"Sydney Lanier,"was born February 3, 1842, in Macon, Georgia, to parents Robert Sampson Lanier and Mary Jane Anderson; he was mostly of English ancestry, with his distant French ancestors having immigrated to England in the 16th century. He began playing the flute at an early age, and his love of that musical instrument continued throughout his life. He attended Oglethorpe University near Milledgeville, Georgia, graduating first in his class shortly before the outbreak of the American Civil War.
He fought in the Civil War, primarily in the tidewater region of Virginia, where he served in the Confederate signal corps. Later, he and his brother Clifford served as pilots ... more »
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Sidney Lanier Poems
A Song Of Eternity In Time
Once, at night, in the manor wood My Love and I long silent stood, Amazed that any heavens could Decree to part us, bitterly repining.
O marriage-bells, your clamor tells Two weddings in one breath. SHE marries whom her love compels: -- And I wed Goodman Death!
A Ballad Of The Trees And The Master
Into the woods my Master went, Clean forspent, forspent. Into the woods my Master came, Forspent with love and shame.
A Sunrise Song.
Young palmer sun, that to these shining sands Pourest thy pilgrim's tale, discoursing still Thy silver passages of sacred lands, With news of Sepulchre and Dolorous Hill,
An Evening Song.
Look off, dear Love, across the sallow sands, And mark yon meeting of the sun and sea, How long they kiss in sight of all the lands. Ah! longer, longer, we.
A Song Of The Future.
Sail fast, sail fast, Ark of my hopes, Ark of my dreams; Sweep lordly o'er the drowned Past, Fly glittering through the sun's strange beams;
Souls And Rain-Drops
Light rain-drops fall and wrinkle the sea, Then vanish, and die utterly. One would not know that rain-drops fell If the round sea-wrinkles did not tell.
The Song Of The Chattahoochee
Out of the hills of Habersham, Down the valleys of Hall, I hurry amain to reach the plain, Run the rapid and leap the fall,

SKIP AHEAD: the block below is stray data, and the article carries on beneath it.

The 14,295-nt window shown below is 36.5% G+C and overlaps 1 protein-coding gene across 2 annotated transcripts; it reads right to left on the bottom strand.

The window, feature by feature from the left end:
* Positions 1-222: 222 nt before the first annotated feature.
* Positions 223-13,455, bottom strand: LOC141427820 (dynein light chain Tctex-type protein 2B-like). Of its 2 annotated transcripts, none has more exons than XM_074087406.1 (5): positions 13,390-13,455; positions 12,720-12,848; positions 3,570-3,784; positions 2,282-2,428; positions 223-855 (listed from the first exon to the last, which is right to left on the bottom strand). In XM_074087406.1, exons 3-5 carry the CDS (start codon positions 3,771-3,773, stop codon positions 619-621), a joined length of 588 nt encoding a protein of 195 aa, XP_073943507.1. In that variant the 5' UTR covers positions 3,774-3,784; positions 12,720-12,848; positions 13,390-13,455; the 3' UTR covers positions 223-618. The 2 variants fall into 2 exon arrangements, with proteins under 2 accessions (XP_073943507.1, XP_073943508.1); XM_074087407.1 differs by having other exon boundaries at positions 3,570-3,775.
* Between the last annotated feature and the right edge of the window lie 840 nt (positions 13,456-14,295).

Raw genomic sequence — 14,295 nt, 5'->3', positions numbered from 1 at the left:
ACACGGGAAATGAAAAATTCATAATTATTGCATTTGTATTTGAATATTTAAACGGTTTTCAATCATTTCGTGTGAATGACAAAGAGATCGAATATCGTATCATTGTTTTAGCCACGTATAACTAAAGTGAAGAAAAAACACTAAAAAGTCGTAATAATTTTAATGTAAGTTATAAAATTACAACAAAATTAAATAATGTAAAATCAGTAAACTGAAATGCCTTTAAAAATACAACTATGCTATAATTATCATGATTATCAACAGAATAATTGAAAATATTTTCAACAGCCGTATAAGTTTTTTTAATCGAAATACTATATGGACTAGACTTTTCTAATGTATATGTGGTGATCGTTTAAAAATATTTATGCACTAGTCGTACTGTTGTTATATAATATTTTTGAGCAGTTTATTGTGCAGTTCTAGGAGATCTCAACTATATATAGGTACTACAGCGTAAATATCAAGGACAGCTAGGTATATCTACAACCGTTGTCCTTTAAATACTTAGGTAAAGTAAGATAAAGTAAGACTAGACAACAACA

Written for the Art Autograph during the Irish Famine, 1880.
A Florida Sunday.
From cold Norse caves or buccaneer Southern seas Oft come repenting tempests here to die; Bewailing old-time wrecks and robberies, They shrive to priestly pines with many a sigh,
He's fast asleep. See how, O Wife, Night's finger on the lip of life Bids whist the tongue, so prattle-rife, Of busy Baby Charley.
From the German of Herder.
At First. To Charlotte Cushman.
My crippled sense fares bow'd along His uncompanioned way, And wronged by death pays life with wrong And I wake by night and dream by day.
My soul is sailing through the sea, But the Past is heavy and hindereth me. The Past hath crusted cumbrous shells That hold the flesh of cold sea-mells
(4 April 1928 - 28 May 2014)
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A Song Of Eternity In Time
Once, at night, in the manor wood
My Love and I long silent stood,
Amazed that any heavens could
Decree to part us, bitterly repining.
My Love, in aimless love and grief,
Reached forth and drew aside a leaf
That just above us played the thief
And stole our starlight that for us was shining.
A star that had remarked her pain
Shone straightway down that leafy lane,
And wrought his image, mirror-plain,
Within a tear that on her lash hung gleaming.
"Thus Time," I cried, "is but a tear
Some one hath wept 'twixt hope and ...